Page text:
4th Grade Fractions Test Preparation Guide
In 3rd grade, students learn to simplify fractions. In 4th grade, students further their understanding by practicing addition, subtraction and multiplication of fractions. Read on to learn how you can help your 4th grader prepare for a fractions test.
How Should My Child Study for a 4th Grade Fractions Test?
At the end of the 4th grade fractions unit, your child will probably have to take a test. He should be prepared if he kept up with all the homework assignments and didn't miss any school. However, you can help him practice at home through review problems.
Begin studying for a 4th grade fractions test by going over any new vocabulary. During fractions units, kids probably learn the terms 'numerator' and 'denominator'. The numerator is a part of the whole (the top number) and the denominator is the whole (the bottom number). It's important that your child know what these terms mean in case they appear in any test questions.
Once you've finished reviewing vocabulary, give your child practice problems. Ask his teacher which fractions topics will be on the test and make worksheets with these types of problems. In 4th grade, students learn to add and subtract mixed numbers with like denominators. They also learn to multiply fractions by using cross multiplication. Finally, students begin to convert fractions into decimals, such as 40/100 = 0.40.
Sample Problems
Addition and Subtraction
To add and subtract mixed numbers, you must first replace a mixed number with an equivalent fraction, also known as an improper fraction. To convert a mixed number into an improper fraction, multiply the denominator by the whole number and then add the numerator. For example, 2 3/4 can also be written as 11/4 because 4 x 2 + 3 = 11.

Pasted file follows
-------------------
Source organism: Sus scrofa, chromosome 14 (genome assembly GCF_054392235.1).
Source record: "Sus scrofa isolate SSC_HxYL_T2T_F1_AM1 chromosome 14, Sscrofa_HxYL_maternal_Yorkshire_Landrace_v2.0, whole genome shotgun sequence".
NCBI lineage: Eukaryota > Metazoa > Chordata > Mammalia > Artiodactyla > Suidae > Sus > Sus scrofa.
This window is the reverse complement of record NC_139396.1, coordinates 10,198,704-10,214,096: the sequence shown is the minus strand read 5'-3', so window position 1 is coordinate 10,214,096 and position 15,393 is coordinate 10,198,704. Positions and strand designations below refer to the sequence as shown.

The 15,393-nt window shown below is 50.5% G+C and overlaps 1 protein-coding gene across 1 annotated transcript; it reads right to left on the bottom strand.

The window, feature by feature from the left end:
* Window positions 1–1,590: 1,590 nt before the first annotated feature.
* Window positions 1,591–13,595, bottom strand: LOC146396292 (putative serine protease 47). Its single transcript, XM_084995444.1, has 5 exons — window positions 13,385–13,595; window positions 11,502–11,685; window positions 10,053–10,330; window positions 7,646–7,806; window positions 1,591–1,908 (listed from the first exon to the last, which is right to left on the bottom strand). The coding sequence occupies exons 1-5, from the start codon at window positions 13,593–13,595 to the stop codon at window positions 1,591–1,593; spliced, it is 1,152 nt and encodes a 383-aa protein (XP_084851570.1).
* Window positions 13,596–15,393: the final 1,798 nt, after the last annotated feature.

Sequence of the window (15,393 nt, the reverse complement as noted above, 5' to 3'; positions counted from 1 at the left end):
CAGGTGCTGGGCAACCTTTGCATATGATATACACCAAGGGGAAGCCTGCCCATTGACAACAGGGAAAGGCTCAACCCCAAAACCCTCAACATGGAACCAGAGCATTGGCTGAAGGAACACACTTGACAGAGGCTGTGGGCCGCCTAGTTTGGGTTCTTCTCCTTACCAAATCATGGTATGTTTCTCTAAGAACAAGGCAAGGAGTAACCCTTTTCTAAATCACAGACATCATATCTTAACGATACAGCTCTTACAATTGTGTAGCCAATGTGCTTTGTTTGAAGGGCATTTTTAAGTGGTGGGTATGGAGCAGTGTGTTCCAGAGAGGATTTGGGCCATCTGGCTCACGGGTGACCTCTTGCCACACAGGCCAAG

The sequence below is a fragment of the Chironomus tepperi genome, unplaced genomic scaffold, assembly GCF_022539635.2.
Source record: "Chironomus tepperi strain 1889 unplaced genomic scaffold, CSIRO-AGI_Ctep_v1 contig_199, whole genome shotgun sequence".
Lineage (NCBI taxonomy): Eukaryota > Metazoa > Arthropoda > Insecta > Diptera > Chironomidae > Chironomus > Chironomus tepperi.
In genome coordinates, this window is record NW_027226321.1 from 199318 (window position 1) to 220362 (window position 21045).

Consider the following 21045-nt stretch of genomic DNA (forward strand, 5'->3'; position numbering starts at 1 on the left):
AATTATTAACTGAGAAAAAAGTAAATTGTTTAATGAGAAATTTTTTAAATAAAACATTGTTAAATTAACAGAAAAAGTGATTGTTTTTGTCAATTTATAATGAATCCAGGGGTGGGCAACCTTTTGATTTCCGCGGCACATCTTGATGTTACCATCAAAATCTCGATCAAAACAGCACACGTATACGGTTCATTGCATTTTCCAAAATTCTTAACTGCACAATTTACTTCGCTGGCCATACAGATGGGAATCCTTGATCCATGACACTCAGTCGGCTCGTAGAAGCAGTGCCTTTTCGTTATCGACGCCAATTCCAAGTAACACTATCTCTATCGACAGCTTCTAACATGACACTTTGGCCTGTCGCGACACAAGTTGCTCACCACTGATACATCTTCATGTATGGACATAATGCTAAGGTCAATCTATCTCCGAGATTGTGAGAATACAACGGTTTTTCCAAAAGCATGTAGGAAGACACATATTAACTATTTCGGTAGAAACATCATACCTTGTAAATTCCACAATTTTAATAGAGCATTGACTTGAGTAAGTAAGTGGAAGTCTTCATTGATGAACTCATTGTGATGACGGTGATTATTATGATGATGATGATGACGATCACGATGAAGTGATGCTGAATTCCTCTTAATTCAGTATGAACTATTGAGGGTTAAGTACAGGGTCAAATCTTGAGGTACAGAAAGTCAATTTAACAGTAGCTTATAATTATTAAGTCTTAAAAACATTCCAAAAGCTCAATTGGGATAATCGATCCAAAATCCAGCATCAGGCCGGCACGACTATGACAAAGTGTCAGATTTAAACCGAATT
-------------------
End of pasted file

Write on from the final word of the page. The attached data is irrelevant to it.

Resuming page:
1. 2 1/3  4/3
For this problem, 2 1/3 can be rewritten as 7/3. Then, subtract like normal: 7/3  4/3 = 3/3. The answer for this problem is 1.
2. 2/5 + 4 3/5
Rewritten, this problem should look like this: 2/5 + 23/5. The answer is 25/5, which is simplified as 5.
3. 4 2/7  6/7
For this problem, the equation should look like this: 30/7  6/7 = 24/7.
Multiplication
In 4th grade, students learn to multiply whole numbers and fractions. For example, consider the problem 5 x 1/3. Begin by expressing the whole number as a fraction like this: 5 = 5/1. Then, multiply like normal: 5/1 x 1/3 = (5 x 1) / (1 x 3). The answer is 5/3.
1. 3 x 5/7
Rewritten, the problem should look like this: 3/1 x 5/7. As a result, the answer is 15/7.
2. 2/9 x 8
The answer is 2/9 x 8/1 = 16/9.
3. 21 x 4/5
For a challenge, include a larger whole number. The answer to this problem is 21/1 x 4/5 = 84/5.
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